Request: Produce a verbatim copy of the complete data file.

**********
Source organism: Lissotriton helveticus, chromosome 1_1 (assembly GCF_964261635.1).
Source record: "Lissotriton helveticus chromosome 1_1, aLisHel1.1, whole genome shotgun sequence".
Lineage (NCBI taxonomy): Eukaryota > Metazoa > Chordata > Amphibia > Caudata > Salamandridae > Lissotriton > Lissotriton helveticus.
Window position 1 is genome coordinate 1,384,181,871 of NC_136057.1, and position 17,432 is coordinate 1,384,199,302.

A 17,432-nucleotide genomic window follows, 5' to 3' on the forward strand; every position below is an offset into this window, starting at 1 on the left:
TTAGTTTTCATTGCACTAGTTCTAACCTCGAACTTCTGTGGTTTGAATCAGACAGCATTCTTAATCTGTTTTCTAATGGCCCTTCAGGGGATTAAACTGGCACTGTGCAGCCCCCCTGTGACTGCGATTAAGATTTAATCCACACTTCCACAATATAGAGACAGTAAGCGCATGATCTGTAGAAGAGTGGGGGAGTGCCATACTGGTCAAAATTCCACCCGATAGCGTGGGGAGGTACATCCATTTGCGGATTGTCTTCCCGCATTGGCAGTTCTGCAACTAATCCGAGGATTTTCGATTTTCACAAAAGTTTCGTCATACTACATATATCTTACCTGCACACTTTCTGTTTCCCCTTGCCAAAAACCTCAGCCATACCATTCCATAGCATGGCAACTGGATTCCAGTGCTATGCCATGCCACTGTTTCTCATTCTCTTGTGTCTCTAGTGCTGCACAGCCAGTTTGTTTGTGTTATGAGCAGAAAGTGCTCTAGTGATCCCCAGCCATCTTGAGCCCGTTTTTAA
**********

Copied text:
Source organism: Lissotriton helveticus, chromosome 1_1 (assembly GCF_964261635.1).
Source record: "Lissotriton helveticus chromosome 1_1, aLisHel1.1, whole genome shotgun sequence".
Lineage (NCBI taxonomy): Eukaryota > Metazoa > Chordata > Amphibia > Caudata > Salamandridae > Lissotriton > Lissotriton helveticus.
Window position 1 is genome coordinate 1,384,181,871 of NC_136057.1, and position 17,432 is coordinate 1,384,199,302.

A 17,432-nucleotide genomic window follows, 5' to 3' on the forward strand; every position below is an offset into this window, starting at 1 on the left:
TTAGTTTTCATTGCACTAGTTCTAACCTCGAACTTCTGTGGTTTGAATCAGACAGCATTCTTAATCTGTTTTCTAATGGCCCTTCAGGGGATTAAACTGGCACTGTGCAGCCCCCCTGTGACTGCGATTAAGATTTAATCCACACTTCCACAATATAGAGACAGTAAGCGCATGATCTGTAGAAGAGTGGGGGAGTGCCATACTGGTCAAAATTCCACCCGATAGCGTGGGGAGGTACATCCATTTGCGGATTGTCTTCCCGCATTGGCAGTTCTGCAACTAATCCGAGGATTTTCGATTTTCACAAAAGTTTCGTCATACTACATATATCTTACCTGCACACTTTCTGTTTCCCCTTGCCAAAAACCTCAGCCATACCATTCCATAGCATGGCAACTGGATTCCAGTGCTATGCCATGCCACTGTTTCTCATTCTCTTGTGTCTCTAGTGCTGCACAGCCAGTTTGTTTGTGTTATGAGCAGAAAGTGCTCTAGTGATCCCCAGCCATCTTGAGCCCGTTTTTAA